“If you want to look at those milestone moments, it would certainly equate. The beauty of the 100 points is that you don’t necessarily have to be the one scoring, but you have to find people who will put the puck in the net. While Doug has certainly had his fair share of big goals, he has also been a playmaker, setting up goals. It’s one of the great things about hockey. You don’t only get rewarded and noticed if you score, you actually get rewarded for making great plays,” Bisson said.
Newton’s milestone moment came on Sunday.
The Centaurs had already built a 2-0 lead over the Eagles on a goal from Kyle Brennan off the rebound of a shot by Nick Chubbuck and a breakaway by Favreau, both in the first period.
The Centaurs made it 3-0 with 6 minutes, 43 seconds left in the second period when, while shorthanded, Newton began a rush out of the defensive zone and found Favreau open near center ice.
Favreau deked his way past a defender, skated in front of the net, and backhanded the puck past goalie Rylin Fowler.
“Usually, I look to see what the goalie has been doing and the five hole (between the legs of the goalie) had been working against this kid,” Favreau said.
Newton was awarded the assist on the play for his 100th career point.
“It was awesome,” Newton said of the moment. “It should have come earlier. I will be honest, I wish it came earlier, maybe earlier this year or late last year. I’m happy to get it and now it’s back to work on Tuesday, playing hockey and trying to get as far as we can.”
It turned out Woodstock Academy needed that three-goal lead.
While the Centaurs were dominant offensively and Colin Liscomb had a good night in net, the hosts (12-4, 5-2 Nutmeg Conference) were also struggling just to keep their players on the ice.
Woodstock Academy was whistled for 10 penalties, Eastern Connecticut was guilty of only two infractions.
It meant the Centaurs had less than a minute in power-play opportunities, the Eagles had over 16 minutes of man-advantage situations.
“We made it more interesting than it should have been,” Bisson said. “They shouldn’t have had the opportunities that they did. It was one of the things that we talked about coming into this game that you can’t ever be comfortable. You just can’t. You are not guaranteed a win over anybody.”
The Eagles scored the next two goals following the Favreau tally to cut the deficit to one.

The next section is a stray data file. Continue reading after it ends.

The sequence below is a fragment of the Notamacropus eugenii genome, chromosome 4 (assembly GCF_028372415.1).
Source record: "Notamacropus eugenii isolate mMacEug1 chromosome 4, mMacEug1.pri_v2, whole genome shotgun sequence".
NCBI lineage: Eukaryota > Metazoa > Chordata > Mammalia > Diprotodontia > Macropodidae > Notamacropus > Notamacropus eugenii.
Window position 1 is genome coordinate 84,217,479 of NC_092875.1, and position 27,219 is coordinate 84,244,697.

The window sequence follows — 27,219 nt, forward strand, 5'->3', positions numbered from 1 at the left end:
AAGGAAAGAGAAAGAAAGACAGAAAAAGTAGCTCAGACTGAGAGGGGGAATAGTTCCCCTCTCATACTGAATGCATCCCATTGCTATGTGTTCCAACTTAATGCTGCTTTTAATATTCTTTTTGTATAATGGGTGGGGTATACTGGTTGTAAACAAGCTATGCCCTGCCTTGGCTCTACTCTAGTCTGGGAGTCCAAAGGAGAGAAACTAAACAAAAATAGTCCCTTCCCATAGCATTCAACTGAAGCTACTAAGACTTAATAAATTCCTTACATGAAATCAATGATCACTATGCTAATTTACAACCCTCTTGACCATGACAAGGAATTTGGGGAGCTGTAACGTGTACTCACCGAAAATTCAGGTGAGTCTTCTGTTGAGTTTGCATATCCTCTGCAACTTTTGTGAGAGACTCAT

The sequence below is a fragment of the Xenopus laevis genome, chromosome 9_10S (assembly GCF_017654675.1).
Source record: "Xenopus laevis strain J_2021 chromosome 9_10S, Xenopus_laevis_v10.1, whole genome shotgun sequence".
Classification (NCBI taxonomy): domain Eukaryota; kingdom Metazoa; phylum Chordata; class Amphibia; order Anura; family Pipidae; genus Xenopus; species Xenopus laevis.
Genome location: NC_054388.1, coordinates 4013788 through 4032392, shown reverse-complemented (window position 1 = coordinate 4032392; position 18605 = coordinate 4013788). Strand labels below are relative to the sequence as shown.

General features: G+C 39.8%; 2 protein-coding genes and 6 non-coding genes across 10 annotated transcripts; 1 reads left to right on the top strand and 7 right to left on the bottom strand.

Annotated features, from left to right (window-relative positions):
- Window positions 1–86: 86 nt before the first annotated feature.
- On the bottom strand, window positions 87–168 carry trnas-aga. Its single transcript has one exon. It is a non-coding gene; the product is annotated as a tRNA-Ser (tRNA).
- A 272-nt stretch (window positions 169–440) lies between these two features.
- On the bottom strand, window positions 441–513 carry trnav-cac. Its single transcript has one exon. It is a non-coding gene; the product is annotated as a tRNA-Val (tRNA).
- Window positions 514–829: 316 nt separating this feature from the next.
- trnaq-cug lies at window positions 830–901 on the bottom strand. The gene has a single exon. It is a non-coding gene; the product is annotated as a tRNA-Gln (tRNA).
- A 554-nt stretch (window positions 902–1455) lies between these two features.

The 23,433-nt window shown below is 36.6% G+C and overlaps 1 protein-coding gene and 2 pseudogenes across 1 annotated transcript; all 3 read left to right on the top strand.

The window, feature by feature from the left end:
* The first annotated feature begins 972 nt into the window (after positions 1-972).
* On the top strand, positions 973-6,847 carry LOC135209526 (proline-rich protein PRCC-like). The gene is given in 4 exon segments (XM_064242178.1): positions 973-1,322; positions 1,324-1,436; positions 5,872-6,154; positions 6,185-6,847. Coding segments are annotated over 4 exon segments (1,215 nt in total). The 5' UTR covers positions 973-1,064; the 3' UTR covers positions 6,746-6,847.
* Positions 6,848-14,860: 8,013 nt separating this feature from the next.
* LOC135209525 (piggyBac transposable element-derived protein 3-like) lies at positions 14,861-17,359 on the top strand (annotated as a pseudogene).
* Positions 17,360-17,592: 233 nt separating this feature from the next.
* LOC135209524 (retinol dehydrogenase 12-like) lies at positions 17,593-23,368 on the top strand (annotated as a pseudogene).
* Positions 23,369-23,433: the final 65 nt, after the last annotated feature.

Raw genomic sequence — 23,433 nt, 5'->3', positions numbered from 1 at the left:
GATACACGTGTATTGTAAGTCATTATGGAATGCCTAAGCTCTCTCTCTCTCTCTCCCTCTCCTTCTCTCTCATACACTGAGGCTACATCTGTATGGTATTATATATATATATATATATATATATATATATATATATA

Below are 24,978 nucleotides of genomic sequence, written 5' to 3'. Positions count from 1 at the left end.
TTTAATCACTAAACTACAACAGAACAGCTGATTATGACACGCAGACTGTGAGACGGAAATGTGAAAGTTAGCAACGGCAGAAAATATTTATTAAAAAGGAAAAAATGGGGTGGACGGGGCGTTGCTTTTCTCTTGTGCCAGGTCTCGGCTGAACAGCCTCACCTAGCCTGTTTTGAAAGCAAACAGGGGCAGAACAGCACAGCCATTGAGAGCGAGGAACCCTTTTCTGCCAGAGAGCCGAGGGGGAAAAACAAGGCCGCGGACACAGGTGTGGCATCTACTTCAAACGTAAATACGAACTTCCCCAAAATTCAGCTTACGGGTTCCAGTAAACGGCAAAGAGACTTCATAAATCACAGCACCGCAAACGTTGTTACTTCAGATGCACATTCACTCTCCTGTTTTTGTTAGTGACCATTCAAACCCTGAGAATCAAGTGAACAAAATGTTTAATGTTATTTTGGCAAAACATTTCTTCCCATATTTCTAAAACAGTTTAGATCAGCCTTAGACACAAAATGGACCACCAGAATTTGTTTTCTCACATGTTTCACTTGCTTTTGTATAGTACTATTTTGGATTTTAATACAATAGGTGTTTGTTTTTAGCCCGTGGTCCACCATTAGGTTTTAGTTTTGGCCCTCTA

But the Centaurs responded when Jake Starr, off assists from Sonny Nielsen and Gabe Geyer, made it a 4-2 game with 12:21 left to play.
Woodstock Academy then got a goal from an unexpected source- Nielsen.
The senior defenseman had never put one into the back of the net in his high school career until Sunday.
He rifled a shot in with 6:13 to play and it turned out to be the game winner.
The Eagles scored at the 4:18 mark to make it a two-goal game again and with 18 seconds left added another to account for the one-goal differential.
“This game had a lot of implications. It keeps us moving in the right direction. It jumps us into first in the Nutmeg Conference and then it just exorcised some of those demons. That’s a good team over there. Just because they have had a few losses doesn’t mean they are not good, clearly they are,” Bisson said.
It was the first victory for Bisson over the Eagles (6-8, 4-2) in his brief coaching tenure.
It followed on the heels of the win over the Shamrocks the night before.
It was a harder fought game than originally anticipated.
The Centaurs had beaten Northeastern on its home ice by six goals, but the two teams were locked in a scoreless tie after the first period.
Woodstock Academy was pounding the net early, but nothing went in.
“Their goalie was making a lot of good saves. Our guys were doing a lot of good stuff, a lot of zone time, a lot of offense. You kind of knew we would break through at some point,” Bisson said.
That point came in the second period.
Sophomore Brendan Hill broke the ice 5:55 into the second period with an unassisted goal and Favreau, who already has 27 goals this season, added another unassisted goal 4 ½ minutes later.
The Centaurs made it 3-0 when Favreau took a pass from Alex Wojciechowski with 2:10 left in the period.
It allowed Bisson to experiment a little and the Woodstock Academy coach took advantage.
“We were able to get some kids in that would normally not be able to in a closer game. A couple of freshman who hadn’t seen any varsity time were able to get in there,” Bisson said.
And for both, it was a memorable moment.
On Andrew Newton’s first varsity shift, he took a pass from his brother, Doug, who recorded his 99th career point when Andrew Newton put the puck in the back of the net.
“I would take giving my brother an assist on his first varsity goal any day over getting my 100th point,” Doug Newton said. “I feel so good for him. He’s just getting his feet wet at the varsity level. First shift, first touch of the puck, it’s a goal – awesome. It’s kind of story like for me.”
Andrew Newton wasn’t the only freshman to experience the thrill.
Tyler Green followed up in the third period with his first varsity goal.
The Centaurs opened the week with a come-from-behind, 5-3, win over the Burrillville (R.I.) Broncos.
Burrillville jumped out to a 3-1 lead before Doug Newton pulled the Centaurs back within one and Hill added a power-play goal a little less than five minutes into the final period to tie the game.
Brennan scored what proved to be the game-winner with six minutes left and Favreau added some late insurance, an empty net goal at the buzzer.